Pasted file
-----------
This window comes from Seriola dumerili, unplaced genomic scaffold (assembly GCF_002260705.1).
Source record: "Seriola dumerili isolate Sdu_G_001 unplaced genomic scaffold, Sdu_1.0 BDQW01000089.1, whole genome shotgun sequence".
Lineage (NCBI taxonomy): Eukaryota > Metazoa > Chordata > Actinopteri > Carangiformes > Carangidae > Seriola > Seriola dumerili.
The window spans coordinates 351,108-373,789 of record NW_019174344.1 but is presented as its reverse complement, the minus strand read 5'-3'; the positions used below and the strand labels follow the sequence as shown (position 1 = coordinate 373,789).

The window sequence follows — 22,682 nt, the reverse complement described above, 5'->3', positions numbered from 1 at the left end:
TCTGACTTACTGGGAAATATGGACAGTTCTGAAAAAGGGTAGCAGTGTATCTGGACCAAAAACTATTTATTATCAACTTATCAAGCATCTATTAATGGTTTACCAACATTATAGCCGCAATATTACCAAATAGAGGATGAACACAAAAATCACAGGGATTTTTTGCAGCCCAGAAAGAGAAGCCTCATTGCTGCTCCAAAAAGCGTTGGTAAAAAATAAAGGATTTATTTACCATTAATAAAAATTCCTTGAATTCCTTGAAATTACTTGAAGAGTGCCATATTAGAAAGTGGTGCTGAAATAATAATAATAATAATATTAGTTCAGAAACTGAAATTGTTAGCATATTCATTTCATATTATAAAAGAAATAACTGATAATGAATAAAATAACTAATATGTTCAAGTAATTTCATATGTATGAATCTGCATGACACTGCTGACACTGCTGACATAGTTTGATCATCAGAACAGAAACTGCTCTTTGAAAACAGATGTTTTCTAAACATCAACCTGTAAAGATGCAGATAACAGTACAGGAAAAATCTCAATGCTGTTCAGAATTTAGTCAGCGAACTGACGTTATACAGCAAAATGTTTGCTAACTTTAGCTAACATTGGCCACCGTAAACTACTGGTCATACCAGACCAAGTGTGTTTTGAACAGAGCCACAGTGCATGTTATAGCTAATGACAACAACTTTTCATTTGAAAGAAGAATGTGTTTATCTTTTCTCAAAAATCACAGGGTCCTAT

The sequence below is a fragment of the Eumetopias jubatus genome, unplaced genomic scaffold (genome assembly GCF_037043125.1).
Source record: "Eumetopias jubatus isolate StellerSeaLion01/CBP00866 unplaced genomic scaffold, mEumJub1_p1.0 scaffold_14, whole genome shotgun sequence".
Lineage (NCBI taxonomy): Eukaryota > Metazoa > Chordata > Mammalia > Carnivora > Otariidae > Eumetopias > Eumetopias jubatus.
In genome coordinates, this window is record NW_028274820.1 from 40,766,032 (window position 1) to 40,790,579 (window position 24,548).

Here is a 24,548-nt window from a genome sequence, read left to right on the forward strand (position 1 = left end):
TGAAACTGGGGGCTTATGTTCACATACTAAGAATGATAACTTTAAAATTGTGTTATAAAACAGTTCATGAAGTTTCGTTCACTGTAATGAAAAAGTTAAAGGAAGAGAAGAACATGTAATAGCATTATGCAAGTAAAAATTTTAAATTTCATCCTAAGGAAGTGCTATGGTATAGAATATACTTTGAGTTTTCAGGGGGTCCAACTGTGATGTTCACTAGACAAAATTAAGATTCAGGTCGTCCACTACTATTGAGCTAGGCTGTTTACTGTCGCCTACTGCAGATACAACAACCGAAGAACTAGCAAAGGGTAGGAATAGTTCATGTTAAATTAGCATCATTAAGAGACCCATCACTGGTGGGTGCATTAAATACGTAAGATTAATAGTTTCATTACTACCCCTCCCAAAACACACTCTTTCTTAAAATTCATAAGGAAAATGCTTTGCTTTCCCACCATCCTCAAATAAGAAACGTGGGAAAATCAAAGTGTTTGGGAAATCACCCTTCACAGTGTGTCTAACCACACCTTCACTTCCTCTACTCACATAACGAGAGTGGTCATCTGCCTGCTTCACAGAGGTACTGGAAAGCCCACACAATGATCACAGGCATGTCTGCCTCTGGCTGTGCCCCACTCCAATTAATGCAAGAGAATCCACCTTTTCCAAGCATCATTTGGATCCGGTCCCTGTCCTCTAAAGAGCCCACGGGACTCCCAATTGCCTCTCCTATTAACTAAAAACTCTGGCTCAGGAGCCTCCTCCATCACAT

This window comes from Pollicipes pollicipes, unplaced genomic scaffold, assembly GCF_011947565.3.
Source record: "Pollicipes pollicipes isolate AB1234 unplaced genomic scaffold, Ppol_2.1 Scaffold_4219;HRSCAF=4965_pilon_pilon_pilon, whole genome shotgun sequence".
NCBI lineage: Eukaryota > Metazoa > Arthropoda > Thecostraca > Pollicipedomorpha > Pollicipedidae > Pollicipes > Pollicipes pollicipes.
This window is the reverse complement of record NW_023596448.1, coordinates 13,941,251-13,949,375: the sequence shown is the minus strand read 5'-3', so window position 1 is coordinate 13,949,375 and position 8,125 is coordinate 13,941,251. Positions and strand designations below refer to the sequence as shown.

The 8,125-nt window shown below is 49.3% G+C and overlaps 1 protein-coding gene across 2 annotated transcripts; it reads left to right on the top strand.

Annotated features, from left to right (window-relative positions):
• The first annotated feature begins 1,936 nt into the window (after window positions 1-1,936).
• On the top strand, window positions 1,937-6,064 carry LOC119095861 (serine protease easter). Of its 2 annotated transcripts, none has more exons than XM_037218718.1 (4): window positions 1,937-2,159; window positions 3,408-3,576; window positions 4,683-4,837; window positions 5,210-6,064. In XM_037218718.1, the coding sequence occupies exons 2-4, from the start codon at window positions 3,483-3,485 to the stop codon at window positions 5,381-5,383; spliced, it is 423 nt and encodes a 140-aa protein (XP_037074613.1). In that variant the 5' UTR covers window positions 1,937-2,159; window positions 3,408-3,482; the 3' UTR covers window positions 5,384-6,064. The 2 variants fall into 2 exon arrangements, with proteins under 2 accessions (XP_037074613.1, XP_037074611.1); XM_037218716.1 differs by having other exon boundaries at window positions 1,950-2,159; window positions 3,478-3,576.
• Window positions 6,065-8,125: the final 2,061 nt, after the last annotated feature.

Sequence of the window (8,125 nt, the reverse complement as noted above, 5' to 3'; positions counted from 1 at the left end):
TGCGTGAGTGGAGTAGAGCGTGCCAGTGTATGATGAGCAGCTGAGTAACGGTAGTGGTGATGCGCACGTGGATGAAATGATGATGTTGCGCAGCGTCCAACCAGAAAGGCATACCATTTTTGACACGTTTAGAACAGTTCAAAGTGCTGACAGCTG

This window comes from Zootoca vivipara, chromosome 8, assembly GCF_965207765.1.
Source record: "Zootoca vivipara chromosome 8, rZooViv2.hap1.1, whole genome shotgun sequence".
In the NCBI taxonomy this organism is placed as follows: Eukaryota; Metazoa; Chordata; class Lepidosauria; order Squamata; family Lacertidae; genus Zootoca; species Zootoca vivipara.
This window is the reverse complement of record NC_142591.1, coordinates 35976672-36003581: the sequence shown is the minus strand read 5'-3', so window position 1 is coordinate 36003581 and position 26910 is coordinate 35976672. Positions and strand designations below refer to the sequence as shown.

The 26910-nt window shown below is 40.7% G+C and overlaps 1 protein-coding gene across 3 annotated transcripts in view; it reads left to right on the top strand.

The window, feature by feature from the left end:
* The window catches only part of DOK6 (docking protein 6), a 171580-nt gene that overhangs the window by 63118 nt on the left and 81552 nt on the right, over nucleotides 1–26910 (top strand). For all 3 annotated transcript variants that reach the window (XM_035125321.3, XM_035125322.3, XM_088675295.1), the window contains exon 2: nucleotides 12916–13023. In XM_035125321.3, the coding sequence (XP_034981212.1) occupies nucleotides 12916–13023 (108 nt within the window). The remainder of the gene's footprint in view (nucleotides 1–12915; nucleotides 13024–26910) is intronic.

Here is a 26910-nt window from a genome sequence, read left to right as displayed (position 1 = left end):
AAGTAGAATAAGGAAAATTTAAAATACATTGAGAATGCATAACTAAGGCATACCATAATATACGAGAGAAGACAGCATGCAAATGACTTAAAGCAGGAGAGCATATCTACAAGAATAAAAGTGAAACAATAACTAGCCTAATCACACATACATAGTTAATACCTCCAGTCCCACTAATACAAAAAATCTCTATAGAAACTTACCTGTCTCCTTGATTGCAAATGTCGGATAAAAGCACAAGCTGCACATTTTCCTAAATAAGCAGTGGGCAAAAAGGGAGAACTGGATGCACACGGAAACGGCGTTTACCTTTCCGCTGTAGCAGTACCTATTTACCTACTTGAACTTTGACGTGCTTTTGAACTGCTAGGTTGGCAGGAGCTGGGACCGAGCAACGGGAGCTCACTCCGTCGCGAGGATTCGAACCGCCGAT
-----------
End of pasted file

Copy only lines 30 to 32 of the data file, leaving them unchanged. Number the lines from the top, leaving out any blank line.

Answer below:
* The window catches only part of DOK6 (docking protein 6), a 171580-nt gene that overhangs the window by 63118 nt on the left and 81552 nt on the right, over nucleotides 1–26910 (top strand). For all 3 annotated transcript variants that reach the window (XM_035125321.3, XM_035125322.3, XM_088675295.1), the window contains exon 2: nucleotides 12916–13023. In XM_035125321.3, the coding sequence (XP_034981212.1) occupies nucleotides 12916–13023 (108 nt within the window). The remainder of the gene's footprint in view (nucleotides 1–12915; nucleotides 13024–26910) is intronic.

Here is a 26910-nt window from a genome sequence, read left to right as displayed (position 1 = left end):
AAGTAGAATAAGGAAAATTTAAAATACATTGAGAATGCATAACTAAGGCATACCATAATATACGAGAGAAGACAGCATGCAAATGACTTAAAGCAGGAGAGCATATCTACAAGAATAAAAGTGAAACAATAACTAGCCTAATCACACATACATAGTTAATACCTCCAGTCCCACTAATACAAAAAATCTCTATAGAAACTTACCTGTCTCCTTGATTGCAAATGTCGGATAAAAGCACAAGCTGCACATTTTCCTAAATAAGCAGTGGGCAAAAAGGGAGAACTGGATGCACACGGAAACGGCGTTTACCTTTCCGCTGTAGCAGTACCTATTTACCTACTTGAACTTTGACGTGCTTTTGAACTGCTAGGTTGGCAGGAGCTGGGACCGAGCAACGGGAGCTCACTCCGTCGCGAGGATTCGAACCGCCGAT